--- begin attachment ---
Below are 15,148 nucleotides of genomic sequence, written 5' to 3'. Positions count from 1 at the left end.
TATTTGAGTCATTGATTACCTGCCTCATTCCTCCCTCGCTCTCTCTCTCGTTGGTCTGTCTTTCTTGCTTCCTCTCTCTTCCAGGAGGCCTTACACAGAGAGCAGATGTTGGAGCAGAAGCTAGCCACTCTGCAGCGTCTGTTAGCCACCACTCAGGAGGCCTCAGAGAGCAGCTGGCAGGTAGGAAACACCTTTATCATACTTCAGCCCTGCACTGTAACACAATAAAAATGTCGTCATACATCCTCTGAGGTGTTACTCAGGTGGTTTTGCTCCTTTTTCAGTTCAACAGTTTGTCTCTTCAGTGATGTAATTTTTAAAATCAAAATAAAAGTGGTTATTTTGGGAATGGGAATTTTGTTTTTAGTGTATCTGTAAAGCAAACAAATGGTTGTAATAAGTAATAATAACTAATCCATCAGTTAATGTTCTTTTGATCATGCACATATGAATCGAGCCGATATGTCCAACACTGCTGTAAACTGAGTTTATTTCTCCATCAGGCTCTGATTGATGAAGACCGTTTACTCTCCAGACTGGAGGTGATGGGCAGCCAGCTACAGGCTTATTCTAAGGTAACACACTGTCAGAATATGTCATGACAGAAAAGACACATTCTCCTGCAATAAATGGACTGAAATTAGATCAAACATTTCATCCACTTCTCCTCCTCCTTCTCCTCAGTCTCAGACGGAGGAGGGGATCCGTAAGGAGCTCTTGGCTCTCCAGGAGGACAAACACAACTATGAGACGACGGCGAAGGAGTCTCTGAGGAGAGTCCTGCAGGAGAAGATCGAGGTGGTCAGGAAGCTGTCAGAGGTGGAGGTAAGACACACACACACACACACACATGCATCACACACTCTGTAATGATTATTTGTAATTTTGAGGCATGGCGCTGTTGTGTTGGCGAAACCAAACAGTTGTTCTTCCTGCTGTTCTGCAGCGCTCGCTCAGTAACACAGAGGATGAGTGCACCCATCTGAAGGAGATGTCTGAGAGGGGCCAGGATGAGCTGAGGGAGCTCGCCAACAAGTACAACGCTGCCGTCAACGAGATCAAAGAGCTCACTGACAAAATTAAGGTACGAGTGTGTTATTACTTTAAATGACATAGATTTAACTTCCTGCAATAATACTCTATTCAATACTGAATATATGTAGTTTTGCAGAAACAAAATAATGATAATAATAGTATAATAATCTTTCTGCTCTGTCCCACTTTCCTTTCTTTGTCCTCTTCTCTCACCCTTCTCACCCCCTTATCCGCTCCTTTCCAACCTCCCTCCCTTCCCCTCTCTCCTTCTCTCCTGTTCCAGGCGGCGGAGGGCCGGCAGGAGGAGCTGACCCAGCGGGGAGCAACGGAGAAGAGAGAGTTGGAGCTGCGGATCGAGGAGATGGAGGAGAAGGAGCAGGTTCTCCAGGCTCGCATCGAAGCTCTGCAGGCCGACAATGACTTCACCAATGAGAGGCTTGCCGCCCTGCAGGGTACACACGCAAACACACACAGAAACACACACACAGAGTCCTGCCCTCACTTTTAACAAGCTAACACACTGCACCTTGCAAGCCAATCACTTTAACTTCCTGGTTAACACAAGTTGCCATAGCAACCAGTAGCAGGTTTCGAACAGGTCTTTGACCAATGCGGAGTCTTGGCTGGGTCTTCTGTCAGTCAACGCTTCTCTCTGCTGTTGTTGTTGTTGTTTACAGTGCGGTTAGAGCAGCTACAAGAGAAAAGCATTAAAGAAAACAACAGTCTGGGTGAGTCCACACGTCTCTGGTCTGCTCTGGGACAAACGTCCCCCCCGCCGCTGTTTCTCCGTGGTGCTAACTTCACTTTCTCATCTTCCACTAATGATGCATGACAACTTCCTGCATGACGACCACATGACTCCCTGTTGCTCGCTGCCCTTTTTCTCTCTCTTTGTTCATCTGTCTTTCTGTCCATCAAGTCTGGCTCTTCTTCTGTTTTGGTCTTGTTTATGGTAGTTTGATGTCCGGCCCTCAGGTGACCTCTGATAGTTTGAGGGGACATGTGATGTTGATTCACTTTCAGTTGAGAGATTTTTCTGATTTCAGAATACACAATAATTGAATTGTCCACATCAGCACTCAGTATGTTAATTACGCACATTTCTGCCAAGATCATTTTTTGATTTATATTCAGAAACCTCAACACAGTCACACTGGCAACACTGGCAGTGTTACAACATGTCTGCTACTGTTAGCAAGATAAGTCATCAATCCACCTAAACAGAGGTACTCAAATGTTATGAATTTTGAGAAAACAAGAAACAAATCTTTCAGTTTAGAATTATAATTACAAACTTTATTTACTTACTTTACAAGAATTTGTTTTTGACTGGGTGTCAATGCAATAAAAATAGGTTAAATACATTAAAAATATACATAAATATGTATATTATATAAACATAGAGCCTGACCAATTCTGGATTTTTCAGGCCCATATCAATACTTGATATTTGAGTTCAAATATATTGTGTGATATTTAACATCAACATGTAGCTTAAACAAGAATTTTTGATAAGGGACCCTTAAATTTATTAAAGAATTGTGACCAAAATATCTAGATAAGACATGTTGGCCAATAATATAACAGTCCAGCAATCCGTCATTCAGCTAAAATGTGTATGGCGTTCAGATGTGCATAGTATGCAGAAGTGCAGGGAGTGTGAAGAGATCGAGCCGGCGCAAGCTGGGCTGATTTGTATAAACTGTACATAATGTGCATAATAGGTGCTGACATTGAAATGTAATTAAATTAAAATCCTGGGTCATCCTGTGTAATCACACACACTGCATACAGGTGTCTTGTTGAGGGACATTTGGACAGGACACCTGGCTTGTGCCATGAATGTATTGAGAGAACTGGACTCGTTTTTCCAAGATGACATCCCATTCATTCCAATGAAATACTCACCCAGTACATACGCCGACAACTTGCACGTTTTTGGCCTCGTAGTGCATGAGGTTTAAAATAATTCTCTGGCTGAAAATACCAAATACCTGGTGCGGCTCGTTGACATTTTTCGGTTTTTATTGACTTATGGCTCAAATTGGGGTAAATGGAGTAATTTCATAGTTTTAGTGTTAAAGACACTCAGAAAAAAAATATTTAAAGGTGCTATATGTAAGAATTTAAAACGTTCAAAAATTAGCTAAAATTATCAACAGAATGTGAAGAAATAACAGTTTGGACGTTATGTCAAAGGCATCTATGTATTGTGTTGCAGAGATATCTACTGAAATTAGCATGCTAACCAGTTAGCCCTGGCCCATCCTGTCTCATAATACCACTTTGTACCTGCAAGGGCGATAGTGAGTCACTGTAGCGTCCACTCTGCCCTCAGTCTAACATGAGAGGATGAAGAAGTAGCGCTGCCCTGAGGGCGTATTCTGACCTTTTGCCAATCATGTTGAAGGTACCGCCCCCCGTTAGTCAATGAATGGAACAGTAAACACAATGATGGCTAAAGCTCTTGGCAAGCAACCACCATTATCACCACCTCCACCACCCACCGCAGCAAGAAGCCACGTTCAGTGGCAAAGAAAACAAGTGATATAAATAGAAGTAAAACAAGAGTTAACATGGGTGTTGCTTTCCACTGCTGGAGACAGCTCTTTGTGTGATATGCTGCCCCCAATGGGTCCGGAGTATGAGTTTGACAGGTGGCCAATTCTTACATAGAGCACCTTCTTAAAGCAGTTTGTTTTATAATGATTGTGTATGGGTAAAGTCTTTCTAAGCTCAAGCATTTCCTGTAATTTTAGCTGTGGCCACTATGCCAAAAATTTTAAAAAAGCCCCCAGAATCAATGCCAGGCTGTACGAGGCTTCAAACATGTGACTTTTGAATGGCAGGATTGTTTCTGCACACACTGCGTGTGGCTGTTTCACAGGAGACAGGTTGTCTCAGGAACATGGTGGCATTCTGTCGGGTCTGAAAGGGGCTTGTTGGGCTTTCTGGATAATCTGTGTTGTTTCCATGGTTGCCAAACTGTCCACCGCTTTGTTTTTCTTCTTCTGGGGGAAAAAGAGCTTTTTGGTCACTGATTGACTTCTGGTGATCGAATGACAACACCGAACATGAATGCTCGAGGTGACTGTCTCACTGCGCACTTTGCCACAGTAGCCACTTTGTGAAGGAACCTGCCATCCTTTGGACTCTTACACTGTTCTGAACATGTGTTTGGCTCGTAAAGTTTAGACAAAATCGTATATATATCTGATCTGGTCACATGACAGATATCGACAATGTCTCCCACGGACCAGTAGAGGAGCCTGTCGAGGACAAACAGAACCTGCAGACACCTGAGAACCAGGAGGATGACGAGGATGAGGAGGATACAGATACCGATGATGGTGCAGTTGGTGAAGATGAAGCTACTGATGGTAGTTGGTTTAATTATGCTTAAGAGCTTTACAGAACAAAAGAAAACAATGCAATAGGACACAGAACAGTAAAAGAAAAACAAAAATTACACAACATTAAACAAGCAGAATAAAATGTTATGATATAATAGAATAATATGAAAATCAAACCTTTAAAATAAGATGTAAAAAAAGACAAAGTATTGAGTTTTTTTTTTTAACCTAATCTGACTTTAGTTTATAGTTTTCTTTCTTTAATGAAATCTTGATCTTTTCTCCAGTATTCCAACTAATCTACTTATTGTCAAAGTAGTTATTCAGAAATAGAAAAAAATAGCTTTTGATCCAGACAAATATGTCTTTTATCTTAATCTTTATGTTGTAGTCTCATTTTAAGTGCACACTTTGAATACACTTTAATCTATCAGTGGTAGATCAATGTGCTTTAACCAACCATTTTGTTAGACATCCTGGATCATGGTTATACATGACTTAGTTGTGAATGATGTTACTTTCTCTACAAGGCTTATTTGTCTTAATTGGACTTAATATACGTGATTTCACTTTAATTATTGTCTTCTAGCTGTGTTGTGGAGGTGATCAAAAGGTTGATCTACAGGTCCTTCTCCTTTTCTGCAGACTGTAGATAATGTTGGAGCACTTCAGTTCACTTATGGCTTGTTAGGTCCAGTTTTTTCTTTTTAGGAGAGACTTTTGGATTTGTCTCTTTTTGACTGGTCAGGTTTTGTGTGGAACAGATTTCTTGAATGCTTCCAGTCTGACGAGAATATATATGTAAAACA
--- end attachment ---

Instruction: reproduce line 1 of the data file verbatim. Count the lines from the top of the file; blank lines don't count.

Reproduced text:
Below are 15,148 nucleotides of genomic sequence, written 5' to 3'. Positions count from 1 at the left end.